Saturday, November 03, 2018
Election Day’s almost here, and most pollsters are predicting a blue wave that will sweep the Democrats back into control of the House of Representatives. But is another picture possible?
Democrats hold just a three-point lead on the latest Rasmussen Reports Generic Congressional Ballot which has a +/- 2 margin of error. Look for our final Generic Ballot Monday morning.
Just as in 2016, Democrats are more outspoken about how they’re going to vote in the upcoming elections than Republicans and unaffiliated voters are. Is it possible that another silent red wave is coming?
In August 2016, 52% of Democrats were more likely to let others know how they intended to vote in the upcoming presidential election, compared to 46% of Republicans and 34% of unaffiliated voters. Some analysts after Donald Trump's upset victory suggested that most pollsters missed his hidden support among voters fearful of criticism who were unwilling to say where they stood.
The majority of voters believe the media is more interested in creating controversies about candidates than in reporting where they stand on the issues. Voters also think the media is trying to help Democrats in the upcoming elections which helps explain why Democratic voters are much bigger fans of election news coverage than others are.
Seventy-seven percent (77%) of Republicans say they always vote in midterm elections, as do 71% of Democrats and 63% of voters not affiliated with either major political party. The real story on Tuesday will be which side turns out even more than usual.
Most voters in general think Democrats are likely to take charge of the House following the elections but expect them to fall short of capturing the Senate.
Voters also are slightly more likely to think a Congress at least partially controlled by Democrats is better for the country.
At week’s end, Trump’s job approval stands at 51% in the Rasmussen Reports daily Presidential Tracking Poll.
Now that Gallup has quit the field, Rasmussen Reports is the only nationally recognized public opinion firm that still tracks President Trump's job approval ratings on a daily basis. If your organization is interested in a weekly or longer sponsorship of Rasmussen Reports' Daily Presidential Tracking Poll, please send e-mail to email@example.com .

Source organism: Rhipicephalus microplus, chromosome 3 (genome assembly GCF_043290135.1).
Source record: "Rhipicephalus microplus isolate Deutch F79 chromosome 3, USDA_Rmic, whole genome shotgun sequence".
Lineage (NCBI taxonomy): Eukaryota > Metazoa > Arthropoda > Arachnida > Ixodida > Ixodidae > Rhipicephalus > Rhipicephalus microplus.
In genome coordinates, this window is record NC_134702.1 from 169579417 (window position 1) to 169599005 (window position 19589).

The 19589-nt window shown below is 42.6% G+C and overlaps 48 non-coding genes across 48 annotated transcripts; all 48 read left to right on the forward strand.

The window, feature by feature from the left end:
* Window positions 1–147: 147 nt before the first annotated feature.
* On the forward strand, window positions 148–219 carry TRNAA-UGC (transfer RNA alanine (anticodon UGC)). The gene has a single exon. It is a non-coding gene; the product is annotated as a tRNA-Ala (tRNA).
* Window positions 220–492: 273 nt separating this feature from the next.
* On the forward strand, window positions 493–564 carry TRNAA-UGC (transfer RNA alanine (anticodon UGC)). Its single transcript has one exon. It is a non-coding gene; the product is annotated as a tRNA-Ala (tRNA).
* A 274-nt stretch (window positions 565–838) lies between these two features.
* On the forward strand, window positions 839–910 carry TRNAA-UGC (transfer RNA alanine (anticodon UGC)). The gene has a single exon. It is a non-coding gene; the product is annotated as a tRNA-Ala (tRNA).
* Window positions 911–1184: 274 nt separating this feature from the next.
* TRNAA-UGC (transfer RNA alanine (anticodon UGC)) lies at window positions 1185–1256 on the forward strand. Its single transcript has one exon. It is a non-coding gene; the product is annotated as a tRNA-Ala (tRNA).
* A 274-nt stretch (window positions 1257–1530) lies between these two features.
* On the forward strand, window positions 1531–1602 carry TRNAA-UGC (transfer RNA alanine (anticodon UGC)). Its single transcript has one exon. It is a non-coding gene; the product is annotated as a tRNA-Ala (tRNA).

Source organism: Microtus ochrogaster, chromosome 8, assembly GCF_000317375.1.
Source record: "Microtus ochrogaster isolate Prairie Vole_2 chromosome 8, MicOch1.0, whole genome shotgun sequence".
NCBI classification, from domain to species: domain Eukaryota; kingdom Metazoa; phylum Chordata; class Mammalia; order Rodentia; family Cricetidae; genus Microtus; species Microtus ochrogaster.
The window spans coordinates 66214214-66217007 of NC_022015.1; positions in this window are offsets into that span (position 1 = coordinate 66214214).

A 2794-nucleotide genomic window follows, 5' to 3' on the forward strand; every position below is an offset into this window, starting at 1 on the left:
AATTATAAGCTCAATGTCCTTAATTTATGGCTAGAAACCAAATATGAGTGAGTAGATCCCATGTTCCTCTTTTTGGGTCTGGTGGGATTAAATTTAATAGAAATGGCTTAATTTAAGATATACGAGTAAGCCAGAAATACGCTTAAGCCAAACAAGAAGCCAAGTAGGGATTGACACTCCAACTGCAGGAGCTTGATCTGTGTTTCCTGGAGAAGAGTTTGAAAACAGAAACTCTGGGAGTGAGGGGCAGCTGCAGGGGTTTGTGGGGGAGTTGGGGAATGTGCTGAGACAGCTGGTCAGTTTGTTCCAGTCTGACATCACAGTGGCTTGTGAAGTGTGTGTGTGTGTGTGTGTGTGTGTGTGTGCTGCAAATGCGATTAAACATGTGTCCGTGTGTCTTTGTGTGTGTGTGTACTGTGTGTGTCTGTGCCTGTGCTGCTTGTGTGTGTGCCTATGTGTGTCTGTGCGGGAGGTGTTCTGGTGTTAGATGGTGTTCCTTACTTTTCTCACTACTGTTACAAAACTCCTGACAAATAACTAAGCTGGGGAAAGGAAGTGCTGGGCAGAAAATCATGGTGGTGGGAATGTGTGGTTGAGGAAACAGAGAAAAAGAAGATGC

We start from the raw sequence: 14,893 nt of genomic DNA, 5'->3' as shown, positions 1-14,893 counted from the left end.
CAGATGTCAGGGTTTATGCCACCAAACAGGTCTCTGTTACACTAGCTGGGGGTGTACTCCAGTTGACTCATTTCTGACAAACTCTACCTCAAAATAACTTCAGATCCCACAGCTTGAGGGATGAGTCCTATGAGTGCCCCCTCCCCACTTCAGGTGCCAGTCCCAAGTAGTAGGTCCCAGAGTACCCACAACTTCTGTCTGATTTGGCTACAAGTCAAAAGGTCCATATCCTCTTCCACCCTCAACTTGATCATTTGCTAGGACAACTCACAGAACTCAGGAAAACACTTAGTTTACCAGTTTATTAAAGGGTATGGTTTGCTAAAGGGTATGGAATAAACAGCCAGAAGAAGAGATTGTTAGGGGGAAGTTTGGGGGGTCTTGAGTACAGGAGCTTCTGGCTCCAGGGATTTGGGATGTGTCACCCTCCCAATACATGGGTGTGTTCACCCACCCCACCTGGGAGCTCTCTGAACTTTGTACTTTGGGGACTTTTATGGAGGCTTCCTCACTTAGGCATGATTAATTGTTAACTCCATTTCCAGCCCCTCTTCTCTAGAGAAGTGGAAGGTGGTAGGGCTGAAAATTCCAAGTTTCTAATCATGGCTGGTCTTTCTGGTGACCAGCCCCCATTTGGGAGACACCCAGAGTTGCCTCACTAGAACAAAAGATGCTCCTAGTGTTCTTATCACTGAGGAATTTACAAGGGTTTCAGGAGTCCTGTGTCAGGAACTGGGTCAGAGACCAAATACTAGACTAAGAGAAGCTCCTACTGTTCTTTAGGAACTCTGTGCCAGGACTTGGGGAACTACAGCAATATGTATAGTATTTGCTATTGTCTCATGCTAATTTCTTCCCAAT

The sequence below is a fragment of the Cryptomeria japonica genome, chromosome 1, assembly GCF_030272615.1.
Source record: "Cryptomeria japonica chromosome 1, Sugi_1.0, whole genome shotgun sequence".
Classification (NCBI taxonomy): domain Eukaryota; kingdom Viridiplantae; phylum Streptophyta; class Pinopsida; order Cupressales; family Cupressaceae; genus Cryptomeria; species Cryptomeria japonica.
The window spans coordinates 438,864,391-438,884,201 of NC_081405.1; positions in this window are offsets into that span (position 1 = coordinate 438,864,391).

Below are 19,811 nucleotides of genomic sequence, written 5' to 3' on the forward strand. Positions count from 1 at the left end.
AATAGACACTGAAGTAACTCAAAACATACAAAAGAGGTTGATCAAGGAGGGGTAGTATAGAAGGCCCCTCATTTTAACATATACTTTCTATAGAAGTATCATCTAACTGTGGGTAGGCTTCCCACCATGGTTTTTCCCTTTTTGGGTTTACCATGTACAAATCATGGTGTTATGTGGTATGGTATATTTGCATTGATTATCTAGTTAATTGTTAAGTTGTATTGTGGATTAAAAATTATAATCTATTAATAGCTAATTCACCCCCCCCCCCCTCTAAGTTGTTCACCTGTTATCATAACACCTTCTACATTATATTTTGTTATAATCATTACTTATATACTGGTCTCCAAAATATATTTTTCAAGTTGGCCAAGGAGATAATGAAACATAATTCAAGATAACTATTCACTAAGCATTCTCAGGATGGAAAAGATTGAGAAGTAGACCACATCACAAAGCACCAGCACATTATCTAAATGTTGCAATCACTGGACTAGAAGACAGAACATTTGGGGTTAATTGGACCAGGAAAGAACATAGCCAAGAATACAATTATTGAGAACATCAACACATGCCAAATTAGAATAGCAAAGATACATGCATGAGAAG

Most voters now commend the president for his economic leadership but are less impressed by his performance when it comes to foreign affairs. That’s also potentially good news for Republicans facing an election in which voters say Trump and the economy are the big issues.
Meanwhile, economic and consumer confidence continue to climb further into record territory.
But one word of caution: 70% of Democrats are concerned that the stock market will crash and throw the country back into recession, a view shared by 43% of Republicans and 49% of those not affiliated with either major political party.
Forty-eight percent (48%) of all voters also give the president good or excellent marks for his handling of immigration issues, compared to just 34% who felt that way about President Obama's performance in this area in his last year in office. Voters agree with Trump’s efforts to stop the horde of Hondurans now marching through Mexico from entering the United States illegally.
Voters also tend to favor the president's decision to send troops to the southern border to help prevent illegal immigration, but as is frequently the case on issues related to illegal immigration, there's a sharp difference of opinion between Democrats and Republicans.
Illegal immigration is the most important voting issue in the upcoming elections for 22% of Republicans, 15% of unaffiliated voters and eight percent (8%) of Democrats.
Following last weekend's massacre at a synagogue in Pittsburgh, Americans continue to worry that media overcoverage of horrific events like this inspires copycats.
Democrats (51%) are much more likely than Republicans (13%) and those not affiliated with either major party (25%) to blame the availability of guns for mass shootings more than the person who pulls the trigger.
Sixty-one percent (61%) of Americans favor the death penalty, and among these adults, 68% think it needs to be carried out in a more timely fashion rather than delayed for all possible legal appeals.
In other surveys last week:
-- Forty-three percent (43%) of all voters say the country is headed in the right direction. This finding was in the mid- to upper 20s most weeks during Obama’s last year in the White House.
-- Fifty-six percent (56%) of Americans say Halloween is a holiday for both adults and children.
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